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"In 54 years, I don't think Berkshire has ever bought a new issue," Buffett told CNBC's Becky Quick on Monday.
"The idea of saying the best place in the world I could put my money is something where all the selling incentives are there, commissions are higher, the animal spirits are rising, that that's going to better than 1,000 other things I could buy where there is no similar enthusiasm … just doesn't make any sense," he added.
"I'm not saying that what we're buying is going to work out better, but there have to always be better things than one single issue."
Buffett told reporters ahead of Berkshire Hathaway's annual shareholders meeting on Saturday that he "looked " into Uber more than a year ago. Uber is expected to go public later this week. Underwriters set a price range for the company of $44 to $50 per share, valuing it at nearly $84 billion.
The ride-sharing company's IPO is one of the most anticipated of 2019 and follows that of rival Lyft. Shares of Lyft skyrocketed in their first day of trading but quickly lost steam. Lyft is down 20% since closing at $78.29 on its first day of trading.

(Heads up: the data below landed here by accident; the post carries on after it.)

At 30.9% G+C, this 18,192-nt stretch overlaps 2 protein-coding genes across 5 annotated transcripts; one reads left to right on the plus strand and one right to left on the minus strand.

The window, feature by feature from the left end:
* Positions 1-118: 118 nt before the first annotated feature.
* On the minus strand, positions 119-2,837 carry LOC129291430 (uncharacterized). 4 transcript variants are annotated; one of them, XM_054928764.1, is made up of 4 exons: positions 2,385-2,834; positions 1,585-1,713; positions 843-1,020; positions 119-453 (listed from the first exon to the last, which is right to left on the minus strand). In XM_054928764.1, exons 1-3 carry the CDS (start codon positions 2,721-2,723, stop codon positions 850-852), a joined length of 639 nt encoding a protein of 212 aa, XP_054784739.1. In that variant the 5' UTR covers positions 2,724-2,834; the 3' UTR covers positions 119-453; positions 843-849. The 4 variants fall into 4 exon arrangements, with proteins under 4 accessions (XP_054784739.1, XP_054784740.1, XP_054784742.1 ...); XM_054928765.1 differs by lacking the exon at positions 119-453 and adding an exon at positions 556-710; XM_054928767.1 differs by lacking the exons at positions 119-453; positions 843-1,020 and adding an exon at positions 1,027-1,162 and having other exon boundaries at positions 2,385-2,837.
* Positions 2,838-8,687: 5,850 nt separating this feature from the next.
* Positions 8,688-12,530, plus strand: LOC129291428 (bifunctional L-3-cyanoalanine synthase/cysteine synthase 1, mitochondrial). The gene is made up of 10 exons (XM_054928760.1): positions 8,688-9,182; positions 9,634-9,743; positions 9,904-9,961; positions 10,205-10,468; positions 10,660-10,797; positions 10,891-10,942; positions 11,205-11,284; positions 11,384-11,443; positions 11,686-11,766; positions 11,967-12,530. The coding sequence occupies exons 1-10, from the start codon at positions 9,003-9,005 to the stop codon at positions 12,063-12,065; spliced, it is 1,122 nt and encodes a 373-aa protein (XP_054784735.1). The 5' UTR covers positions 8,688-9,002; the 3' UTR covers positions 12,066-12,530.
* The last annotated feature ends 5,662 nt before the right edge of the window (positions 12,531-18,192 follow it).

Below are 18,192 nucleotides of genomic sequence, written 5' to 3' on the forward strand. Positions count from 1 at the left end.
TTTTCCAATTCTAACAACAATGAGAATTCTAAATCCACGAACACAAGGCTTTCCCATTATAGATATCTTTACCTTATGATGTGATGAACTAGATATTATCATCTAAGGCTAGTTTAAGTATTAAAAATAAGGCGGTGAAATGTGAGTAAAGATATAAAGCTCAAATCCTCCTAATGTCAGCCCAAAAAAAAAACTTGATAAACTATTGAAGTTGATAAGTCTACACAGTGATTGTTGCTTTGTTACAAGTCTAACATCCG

While IPOs of disruptive companies like Uber and Lyft are widely followed, Buffett said you need a good reason to buy into them, just like with any other company.
"Whenever you buy a stock … you should be able to take out a one-page sheet of paper and say: 'I am buying the General Motors company at $56 billion because.' If you can't write that out, then you ought to go onto something else," Buffett said. "If you're buying groceries, buying anything else, you can answer that question. But if you can't answer it on something you're involving your savings in for however many years for, why should you be doing it?"
Buffett said Investors are often buying into an IPO because of the hype involved with them and because they want to catch up with others getting rich and that's not a sound basis for an investment.